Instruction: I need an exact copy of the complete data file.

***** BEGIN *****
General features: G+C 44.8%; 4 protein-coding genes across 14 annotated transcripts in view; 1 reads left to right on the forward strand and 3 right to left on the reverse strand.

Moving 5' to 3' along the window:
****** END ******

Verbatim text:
General features: G+C 44.8%; 4 protein-coding genes across 14 annotated transcripts in view; 1 reads left to right on the forward strand and 3 right to left on the reverse strand.

Moving 5' to 3' along the window: